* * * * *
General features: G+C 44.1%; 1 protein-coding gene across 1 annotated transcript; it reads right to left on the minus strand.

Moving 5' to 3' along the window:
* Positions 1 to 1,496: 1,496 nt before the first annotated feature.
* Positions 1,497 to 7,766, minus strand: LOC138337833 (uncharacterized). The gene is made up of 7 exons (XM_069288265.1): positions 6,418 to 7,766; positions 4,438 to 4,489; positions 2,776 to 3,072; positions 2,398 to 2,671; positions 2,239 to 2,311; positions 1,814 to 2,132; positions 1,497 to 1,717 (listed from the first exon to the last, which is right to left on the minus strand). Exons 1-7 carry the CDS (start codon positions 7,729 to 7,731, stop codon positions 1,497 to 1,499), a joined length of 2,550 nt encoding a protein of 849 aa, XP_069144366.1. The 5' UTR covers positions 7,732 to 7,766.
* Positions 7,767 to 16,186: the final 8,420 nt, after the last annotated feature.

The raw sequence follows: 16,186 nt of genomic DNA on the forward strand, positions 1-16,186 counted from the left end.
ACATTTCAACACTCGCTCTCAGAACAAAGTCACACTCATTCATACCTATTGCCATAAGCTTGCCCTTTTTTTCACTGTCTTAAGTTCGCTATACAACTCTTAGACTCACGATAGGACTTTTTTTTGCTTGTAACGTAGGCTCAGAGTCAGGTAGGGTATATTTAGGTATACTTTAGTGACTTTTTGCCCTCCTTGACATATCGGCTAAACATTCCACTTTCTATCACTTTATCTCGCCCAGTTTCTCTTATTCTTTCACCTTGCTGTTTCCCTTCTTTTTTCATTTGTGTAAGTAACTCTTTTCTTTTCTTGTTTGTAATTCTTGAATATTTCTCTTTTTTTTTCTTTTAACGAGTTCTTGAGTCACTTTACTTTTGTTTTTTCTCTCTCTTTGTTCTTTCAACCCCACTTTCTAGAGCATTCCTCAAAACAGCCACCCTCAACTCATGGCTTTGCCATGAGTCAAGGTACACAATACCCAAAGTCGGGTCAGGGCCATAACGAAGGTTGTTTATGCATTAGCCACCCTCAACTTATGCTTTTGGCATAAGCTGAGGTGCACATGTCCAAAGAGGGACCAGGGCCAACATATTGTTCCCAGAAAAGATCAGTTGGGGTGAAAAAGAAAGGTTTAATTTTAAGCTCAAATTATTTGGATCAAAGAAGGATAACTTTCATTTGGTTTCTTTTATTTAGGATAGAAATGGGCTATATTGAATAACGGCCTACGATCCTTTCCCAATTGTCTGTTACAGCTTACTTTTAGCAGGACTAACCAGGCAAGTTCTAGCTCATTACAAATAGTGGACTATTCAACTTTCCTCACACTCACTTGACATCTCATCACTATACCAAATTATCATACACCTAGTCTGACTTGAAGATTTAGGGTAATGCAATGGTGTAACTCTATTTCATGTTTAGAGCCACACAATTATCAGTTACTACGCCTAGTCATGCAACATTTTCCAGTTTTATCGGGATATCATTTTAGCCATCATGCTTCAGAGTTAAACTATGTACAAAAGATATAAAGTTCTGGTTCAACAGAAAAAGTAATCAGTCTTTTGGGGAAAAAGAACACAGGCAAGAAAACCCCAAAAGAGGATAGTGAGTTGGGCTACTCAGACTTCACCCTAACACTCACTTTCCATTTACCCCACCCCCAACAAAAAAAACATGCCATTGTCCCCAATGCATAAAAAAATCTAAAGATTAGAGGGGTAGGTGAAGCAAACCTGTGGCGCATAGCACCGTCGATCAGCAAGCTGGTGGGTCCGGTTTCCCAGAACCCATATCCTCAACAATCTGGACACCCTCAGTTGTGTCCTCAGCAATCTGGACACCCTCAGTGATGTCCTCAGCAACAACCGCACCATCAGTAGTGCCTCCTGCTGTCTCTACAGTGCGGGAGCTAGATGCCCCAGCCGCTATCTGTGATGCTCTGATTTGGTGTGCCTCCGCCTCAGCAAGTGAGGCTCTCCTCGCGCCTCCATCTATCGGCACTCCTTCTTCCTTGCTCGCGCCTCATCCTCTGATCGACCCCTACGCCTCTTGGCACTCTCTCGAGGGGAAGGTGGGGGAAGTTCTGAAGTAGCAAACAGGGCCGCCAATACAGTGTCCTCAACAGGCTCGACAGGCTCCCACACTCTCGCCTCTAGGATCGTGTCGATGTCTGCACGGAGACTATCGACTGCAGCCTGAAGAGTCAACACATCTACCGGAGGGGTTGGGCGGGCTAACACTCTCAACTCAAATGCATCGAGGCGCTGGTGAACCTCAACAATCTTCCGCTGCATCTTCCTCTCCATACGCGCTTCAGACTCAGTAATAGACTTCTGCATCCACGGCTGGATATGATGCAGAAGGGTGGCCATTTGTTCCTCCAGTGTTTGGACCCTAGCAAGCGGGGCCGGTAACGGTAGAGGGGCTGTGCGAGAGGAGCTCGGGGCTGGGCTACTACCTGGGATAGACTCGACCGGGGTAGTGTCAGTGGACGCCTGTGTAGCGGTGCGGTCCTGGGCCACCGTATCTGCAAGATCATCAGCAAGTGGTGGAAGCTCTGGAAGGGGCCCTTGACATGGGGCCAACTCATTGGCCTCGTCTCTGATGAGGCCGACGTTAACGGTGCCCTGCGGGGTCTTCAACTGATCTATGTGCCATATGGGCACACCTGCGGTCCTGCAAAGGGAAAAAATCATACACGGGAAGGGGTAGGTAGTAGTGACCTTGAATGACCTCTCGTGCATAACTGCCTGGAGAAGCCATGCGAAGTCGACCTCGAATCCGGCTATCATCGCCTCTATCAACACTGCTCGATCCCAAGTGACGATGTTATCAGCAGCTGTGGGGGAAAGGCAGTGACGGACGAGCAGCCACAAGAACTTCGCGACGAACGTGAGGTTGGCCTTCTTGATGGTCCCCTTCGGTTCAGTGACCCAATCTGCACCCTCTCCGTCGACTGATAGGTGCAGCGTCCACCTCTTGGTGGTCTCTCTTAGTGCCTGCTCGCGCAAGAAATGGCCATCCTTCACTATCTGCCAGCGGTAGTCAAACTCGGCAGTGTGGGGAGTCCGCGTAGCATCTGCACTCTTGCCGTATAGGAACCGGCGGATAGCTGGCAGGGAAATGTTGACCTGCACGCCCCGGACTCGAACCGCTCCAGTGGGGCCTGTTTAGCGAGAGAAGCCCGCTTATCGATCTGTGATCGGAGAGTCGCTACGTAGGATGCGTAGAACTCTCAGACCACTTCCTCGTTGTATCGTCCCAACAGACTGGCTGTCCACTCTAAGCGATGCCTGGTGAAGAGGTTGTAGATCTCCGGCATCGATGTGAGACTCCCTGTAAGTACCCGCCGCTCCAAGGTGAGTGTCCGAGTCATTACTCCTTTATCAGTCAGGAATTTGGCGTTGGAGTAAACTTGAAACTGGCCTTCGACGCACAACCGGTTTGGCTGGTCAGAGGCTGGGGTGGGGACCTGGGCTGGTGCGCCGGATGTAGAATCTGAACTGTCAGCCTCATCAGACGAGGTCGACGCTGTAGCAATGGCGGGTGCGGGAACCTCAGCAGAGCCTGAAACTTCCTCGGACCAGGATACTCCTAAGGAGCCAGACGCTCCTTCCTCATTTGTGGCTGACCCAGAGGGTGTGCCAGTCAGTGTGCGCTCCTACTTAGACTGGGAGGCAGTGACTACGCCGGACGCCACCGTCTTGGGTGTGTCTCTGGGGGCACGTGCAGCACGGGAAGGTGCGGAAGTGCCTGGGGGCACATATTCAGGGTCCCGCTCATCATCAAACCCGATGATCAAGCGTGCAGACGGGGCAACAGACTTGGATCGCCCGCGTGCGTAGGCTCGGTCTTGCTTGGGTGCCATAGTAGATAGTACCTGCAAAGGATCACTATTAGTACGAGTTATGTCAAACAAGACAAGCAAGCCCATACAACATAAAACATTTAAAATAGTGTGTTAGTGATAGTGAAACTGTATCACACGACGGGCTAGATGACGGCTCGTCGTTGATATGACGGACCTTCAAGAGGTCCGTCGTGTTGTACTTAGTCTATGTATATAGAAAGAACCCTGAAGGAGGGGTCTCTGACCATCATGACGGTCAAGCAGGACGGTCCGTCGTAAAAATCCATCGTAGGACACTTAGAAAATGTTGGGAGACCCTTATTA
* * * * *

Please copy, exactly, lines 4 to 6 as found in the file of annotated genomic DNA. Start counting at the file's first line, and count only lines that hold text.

* Positions 1,497 to 7,766, minus strand: LOC138337833 (uncharacterized). The gene is made up of 7 exons (XM_069288265.1): positions 6,418 to 7,766; positions 4,438 to 4,489; positions 2,776 to 3,072; positions 2,398 to 2,671; positions 2,239 to 2,311; positions 1,814 to 2,132; positions 1,497 to 1,717 (listed from the first exon to the last, which is right to left on the minus strand). Exons 1-7 carry the CDS (start codon positions 7,729 to 7,731, stop codon positions 1,497 to 1,499), a joined length of 2,550 nt encoding a protein of 849 aa, XP_069144366.1. The 5' UTR covers positions 7,732 to 7,766.
* Positions 7,767 to 16,186: the final 8,420 nt, after the last annotated feature.

The raw sequence follows: 16,186 nt of genomic DNA on the forward strand, positions 1-16,186 counted from the left end.